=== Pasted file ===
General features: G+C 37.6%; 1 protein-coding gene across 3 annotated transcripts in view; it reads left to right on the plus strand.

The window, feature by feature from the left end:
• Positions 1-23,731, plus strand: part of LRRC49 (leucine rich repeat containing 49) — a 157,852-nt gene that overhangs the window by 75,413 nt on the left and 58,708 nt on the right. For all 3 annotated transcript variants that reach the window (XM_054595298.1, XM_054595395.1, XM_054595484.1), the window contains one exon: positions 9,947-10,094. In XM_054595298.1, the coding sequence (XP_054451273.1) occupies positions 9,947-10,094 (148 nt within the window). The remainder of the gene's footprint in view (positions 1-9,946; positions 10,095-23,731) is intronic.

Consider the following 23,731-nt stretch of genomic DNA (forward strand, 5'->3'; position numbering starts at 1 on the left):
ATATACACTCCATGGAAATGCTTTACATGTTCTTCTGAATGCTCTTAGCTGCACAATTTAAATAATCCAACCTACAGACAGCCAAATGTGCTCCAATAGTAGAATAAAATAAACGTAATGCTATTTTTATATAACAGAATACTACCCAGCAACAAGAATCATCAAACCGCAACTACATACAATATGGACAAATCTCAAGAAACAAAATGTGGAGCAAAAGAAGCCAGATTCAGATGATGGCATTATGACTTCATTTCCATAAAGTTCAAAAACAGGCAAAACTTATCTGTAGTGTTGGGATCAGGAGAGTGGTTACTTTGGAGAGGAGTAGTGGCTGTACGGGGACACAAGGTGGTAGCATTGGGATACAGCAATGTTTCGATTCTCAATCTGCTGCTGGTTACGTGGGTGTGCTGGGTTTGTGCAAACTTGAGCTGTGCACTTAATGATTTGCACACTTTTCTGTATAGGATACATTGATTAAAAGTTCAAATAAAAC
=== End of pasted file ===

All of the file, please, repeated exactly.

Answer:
General features: G+C 37.6%; 1 protein-coding gene across 3 annotated transcripts in view; it reads left to right on the plus strand.

The window, feature by feature from the left end:
• Positions 1-23,731, plus strand: part of LRRC49 (leucine rich repeat containing 49) — a 157,852-nt gene that overhangs the window by 75,413 nt on the left and 58,708 nt on the right. For all 3 annotated transcript variants that reach the window (XM_054595298.1, XM_054595395.1, XM_054595484.1), the window contains one exon: positions 9,947-10,094. In XM_054595298.1, the coding sequence (XP_054451273.1) occupies positions 9,947-10,094 (148 nt within the window). The remainder of the gene's footprint in view (positions 1-9,946; positions 10,095-23,731) is intronic.

Consider the following 23,731-nt stretch of genomic DNA (forward strand, 5'->3'; position numbering starts at 1 on the left):
ATATACACTCCATGGAAATGCTTTACATGTTCTTCTGAATGCTCTTAGCTGCACAATTTAAATAATCCAACCTACAGACAGCCAAATGTGCTCCAATAGTAGAATAAAATAAACGTAATGCTATTTTTATATAACAGAATACTACCCAGCAACAAGAATCATCAAACCGCAACTACATACAATATGGACAAATCTCAAGAAACAAAATGTGGAGCAAAAGAAGCCAGATTCAGATGATGGCATTATGACTTCATTTCCATAAAGTTCAAAAACAGGCAAAACTTATCTGTAGTGTTGGGATCAGGAGAGTGGTTACTTTGGAGAGGAGTAGTGGCTGTACGGGGACACAAGGTGGTAGCATTGGGATACAGCAATGTTTCGATTCTCAATCTGCTGCTGGTTACGTGGGTGTGCTGGGTTTGTGCAAACTTGAGCTGTGCACTTAATGATTTGCACACTTTTCTGTATAGGATACATTGATTAAAAGTTCAAATAAAAC